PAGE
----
TIFF Review: 'Cloud Atlas'
Uneven, unprecedented and ultimately moving
Adapting David Mitchell's symphonic novel "Cloud Atlas," co-directors Andy Wachowski, Lana Wachowski and Tom Tykwer have taken on an exacting and exhausting challenge; Mitchell's book leaps between eras and sets of characters and, at the same time, connects them all -- thematically, spiritually -- with resonances and connections among and between.
It's got an all-star cast and a tremendous amount of action to be sure, and is in that fashion completely part of Hollywood as we know it -- and, at the same time, it is so full of passion and heart and empathy that it feels completely unlike any other modern film in its range either measured through scope of budget or sweep of action. It is an epic film, costing hundreds of millions of dollars, and at the same time it's about moral choice and moral action in the face of amoral power and amoral cruelty, a laser-blasting and knife-fighting saga about how, with struggle and sacrifice, the workings of the world can turn, slowly, towards something like justice and something like peace, and just because we may not live to see them does not mean we should give up.
The film leaps between times -- an ocean-going expedition to conduct the legal transactions of slavery during the Victorian era, a volatile relationship between a composer and his apprentice in the '30s, a reporter's investigation of a nuclear plant in '73, a comedy of errors for a publisher exiled against his will to a nursing home, a near-future struggle between the haves and have-nots of a radically different Korea and the search for long-lost knowledge in what's left of Hawaii long after 'The Fall.'
The tones of these segments vary wildly and vary well; for those who object that this kind of genre-jumping seems confusing or overly ambitious, let it be pointed out that most people's lives do not, in fact, fit comfortably into one genre. Or, for another counter-argument, no one who sees "Cloud Atlas" will sigh "God, not another sci-fi/farce/romance/thriller/survival/age of sail saga. …" Many will suggest that "Cloud Atlas"'s philosophical points -- that love is better than hate, life better than death, freedom better than slavery, art better than censorship -- will strike too many as empty platitudes we all accept as true. But if that's the case, why is our world in the state it's in?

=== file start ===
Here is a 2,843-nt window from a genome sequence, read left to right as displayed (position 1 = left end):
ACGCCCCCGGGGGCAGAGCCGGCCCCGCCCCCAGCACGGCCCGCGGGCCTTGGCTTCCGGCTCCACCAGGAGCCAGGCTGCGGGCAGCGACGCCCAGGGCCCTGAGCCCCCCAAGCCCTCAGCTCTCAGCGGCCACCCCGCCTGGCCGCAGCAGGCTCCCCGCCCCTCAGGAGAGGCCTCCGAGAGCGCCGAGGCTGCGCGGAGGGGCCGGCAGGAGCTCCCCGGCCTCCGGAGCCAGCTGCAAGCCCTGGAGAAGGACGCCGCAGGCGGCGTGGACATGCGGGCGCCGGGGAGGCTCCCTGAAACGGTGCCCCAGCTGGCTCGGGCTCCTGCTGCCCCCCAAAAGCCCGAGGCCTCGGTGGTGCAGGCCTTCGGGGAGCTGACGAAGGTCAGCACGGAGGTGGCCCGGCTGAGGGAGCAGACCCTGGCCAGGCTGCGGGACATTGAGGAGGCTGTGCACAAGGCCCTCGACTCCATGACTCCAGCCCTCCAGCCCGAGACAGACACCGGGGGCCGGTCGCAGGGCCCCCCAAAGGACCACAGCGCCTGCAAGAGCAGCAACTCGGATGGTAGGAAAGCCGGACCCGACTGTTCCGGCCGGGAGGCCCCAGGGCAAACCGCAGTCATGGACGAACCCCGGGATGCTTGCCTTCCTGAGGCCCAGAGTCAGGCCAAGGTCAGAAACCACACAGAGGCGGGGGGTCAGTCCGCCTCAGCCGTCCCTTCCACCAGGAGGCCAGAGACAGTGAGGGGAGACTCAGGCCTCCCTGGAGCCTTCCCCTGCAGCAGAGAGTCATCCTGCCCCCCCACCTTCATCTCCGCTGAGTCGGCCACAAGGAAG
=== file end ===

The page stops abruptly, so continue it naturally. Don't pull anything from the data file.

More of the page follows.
Apparently the breakthrough that the Wachowskis and Tykwer had in their preparation was to have the film's cast take multiple roles throughout the film; a ship's doctor at sea is a blackmailing hotel clerk is a nuclear scientist is a thug-turned-author is a father in the cooling ashes of the apocalypse. It's a meditation on the connectedness of all things, and small ripples becoming waves, and at the same time there's plenty of peril and action and fast-cuts and comedy. And when you watch, say, Tom Hanks throw himself into all the iterations named above, for but one example, it's a demonstration of both talent and daring on the part of every performer. Some of the make-up, it should be noted, does not work -- an artificially aged Hugh Grant looks like he's wearing a mask of unbaked Pillsbury Crescent Rolls -- and some of it does, and some of it works precisely because it does not, like an actress putting in contacts and makeup and dying her hair to play a woman of standing and privilege in an age when no woman of her race would have had that standing and privilege, and we are less thrown out of the film's world than we are inspired to think of our own.
Another of MSN's film critics will review "Cloud Atlas" at greater length (and, if I might be pardoned for suggesting so, after greater length of contemplation) when it's released later in the year. But after being buffeted and battered by the era-hopping nature of the film last night, I still found the pieces and shards harmonizing with each other even beyond how the film fades, say, horse hooves into train wheels to connect them. And even a day of time -- to step back, and look at every bright-glittering shard in the film's mosaic to see and contemplate the larger picture it seems to make (even with some off colors and too-sharp edges) -- rewarded me for doing so. And the finale -- sad, true, having travelled far but with still so far to go -- is unexpectedly, startlingly moving and emotional. For fans of all three filmmakers, who've been waiting for "Cloud Atlas," the question has been if the wait is worth it. And just on the grounds of ambition and ethos, it most definitely is. Most hundred-plus million-dollar films want to inspire you to buy the toy, get the game, read the comic and change your purchasing habits; "Cloud Atlas" wants to send you out of the theater inspired to do real work for real change. If that's a 'messy failure,' then let us hope Hollywood's other directing titans are foolish enough to put bold big ideas in their films to finally go with the big budgets and big effects to give us even more of such fascinating, breathtaking and captivating errors.
One of the best reviews I've read yet. Also one of the most honest, which is often difficult to obtain since some reviewers seem to have a personal reason to show off their "intellectualness" by nothing more than a biased rant glossed-up with fancy words.
This review not only acknowledges the film's minor "flaws", but points out the fact that what the film gets right is everything that it NEEDS to get right, especially in these jaded days. Cinema needs this kind of thing, and -- much more so, obviously -- so do the people who view it.
The last two sentences of this review sum it all up perfectly.
This movie is also remarkable for how beautiful the music is and how thrillingly it works together with the images.
"Cloud Atlas" has the makings of a cult movie and as such will hopefully get the last laugh.